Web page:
Snakes have widely earned the reputation of being scary creatures who are believed to be evil and deadly. However, there are many myths associated with snakes making them far more scarier than they are. On World Snake Day, here are the few myths that need to be busted!
1) A bowl of milk does not attract snakes!
It has often been proved that snakes have no preference for milk. And also, they cannot be killed by lacing a bowl of milk with poison. Veterinary experts have often said that reptiles cannot digest dairy products. They can drink milk only if they are dehydrated or thirsty.
2) Another snake will not come after you if you kill one!
Thanks Bollywood! But if you kill one snake, its partner or another snake will not come in search of you to take any revenge. Apart from when they will be together for mating, most snakes are solitary and do not travel in pairs or packs. It is a myth that if you see one, another won’t be far away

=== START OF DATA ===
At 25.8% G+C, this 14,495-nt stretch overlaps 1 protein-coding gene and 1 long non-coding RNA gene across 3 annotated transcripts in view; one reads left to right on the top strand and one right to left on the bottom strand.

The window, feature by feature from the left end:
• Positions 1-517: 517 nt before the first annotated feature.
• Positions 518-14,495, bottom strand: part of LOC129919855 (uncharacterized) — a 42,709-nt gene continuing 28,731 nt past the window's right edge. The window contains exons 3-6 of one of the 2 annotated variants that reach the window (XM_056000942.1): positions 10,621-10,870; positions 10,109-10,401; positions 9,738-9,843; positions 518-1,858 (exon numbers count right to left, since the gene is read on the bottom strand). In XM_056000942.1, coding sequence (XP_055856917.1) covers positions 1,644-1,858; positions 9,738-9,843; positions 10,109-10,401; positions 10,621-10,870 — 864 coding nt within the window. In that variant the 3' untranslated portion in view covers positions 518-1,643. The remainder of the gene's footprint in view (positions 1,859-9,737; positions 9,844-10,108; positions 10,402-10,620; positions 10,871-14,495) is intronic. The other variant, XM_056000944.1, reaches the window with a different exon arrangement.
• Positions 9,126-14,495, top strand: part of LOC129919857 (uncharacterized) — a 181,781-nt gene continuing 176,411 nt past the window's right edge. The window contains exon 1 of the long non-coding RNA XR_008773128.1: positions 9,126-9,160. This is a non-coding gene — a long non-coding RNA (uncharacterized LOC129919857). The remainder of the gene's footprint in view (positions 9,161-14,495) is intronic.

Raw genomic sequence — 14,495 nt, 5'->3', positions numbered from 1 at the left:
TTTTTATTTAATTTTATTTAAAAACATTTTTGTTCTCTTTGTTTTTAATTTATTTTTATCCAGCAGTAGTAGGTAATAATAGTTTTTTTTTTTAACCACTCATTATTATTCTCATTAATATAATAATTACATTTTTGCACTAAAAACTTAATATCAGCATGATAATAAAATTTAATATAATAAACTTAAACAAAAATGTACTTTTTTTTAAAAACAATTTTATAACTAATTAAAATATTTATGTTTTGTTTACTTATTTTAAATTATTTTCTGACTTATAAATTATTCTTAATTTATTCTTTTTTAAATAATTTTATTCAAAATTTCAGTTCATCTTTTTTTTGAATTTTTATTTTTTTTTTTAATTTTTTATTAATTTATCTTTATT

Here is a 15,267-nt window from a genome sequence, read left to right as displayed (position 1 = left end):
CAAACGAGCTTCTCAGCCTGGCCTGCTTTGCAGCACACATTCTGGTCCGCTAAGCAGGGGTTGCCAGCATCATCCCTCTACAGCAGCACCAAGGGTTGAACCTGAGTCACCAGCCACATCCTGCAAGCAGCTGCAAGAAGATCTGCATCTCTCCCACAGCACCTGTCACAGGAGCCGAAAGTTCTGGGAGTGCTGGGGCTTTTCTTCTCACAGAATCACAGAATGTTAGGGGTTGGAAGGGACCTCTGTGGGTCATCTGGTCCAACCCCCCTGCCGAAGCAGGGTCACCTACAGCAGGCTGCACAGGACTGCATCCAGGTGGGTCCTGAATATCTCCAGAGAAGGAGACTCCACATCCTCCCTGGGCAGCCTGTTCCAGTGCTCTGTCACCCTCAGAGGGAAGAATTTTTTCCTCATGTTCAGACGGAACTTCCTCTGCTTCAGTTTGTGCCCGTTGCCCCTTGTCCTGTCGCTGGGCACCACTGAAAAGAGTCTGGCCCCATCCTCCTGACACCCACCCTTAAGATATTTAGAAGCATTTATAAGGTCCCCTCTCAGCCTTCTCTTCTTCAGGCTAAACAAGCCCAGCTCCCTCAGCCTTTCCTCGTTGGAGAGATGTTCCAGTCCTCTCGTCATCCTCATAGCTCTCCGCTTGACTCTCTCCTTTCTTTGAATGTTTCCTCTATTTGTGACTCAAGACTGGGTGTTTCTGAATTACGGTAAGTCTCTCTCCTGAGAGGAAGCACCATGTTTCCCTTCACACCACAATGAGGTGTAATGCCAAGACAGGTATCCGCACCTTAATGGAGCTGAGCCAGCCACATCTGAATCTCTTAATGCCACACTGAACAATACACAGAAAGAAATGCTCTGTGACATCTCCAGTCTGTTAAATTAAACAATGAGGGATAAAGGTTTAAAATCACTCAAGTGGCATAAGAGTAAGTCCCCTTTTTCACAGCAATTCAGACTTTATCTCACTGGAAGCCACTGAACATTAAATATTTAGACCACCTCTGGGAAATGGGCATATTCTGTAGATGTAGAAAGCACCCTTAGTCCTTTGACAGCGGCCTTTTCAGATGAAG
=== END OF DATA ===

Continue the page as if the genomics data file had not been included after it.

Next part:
3) A snake's skin is cold or slimy
It is a myth that a snake’s body is cold and slimy. In fact, snakes attain a similar temperature as its surroundings. If the environment is cold the snake’s skin will feel cold and will normally be inactive and if put in a warm location, the snake will feel warmer. The skin of land snakes is usually dry and smooth, but only after it sheds its skin, it could be regarded as slightly oily or slimy.
4) There are no flying snakes
There are myths that snakes can fly. However, the truth is that some tropical species can glide from tree to tree, or tree to ground but none of them can “fly” from the ground on their way up to a tree or any other object. Also, snakes are not faster then horses. When in open, they cannot move as fast as a horse but while they are moving through thick vegetation, they can move faster than a large animal. The Black Mamba which is considered the fastest snake in the world moves at about 10-15 kph.
5) Snakes do not have hypnotic powers
Many believe that snakes have the powers to paralyse or hypnotise its victim by its powerful gaze. However, the truth is that snakes have no eyelids and hence it gives an impression that they stare. The paralysing response that some would have observed is likely to be due to fear or because of being “snap-bitten” by a venomous snake.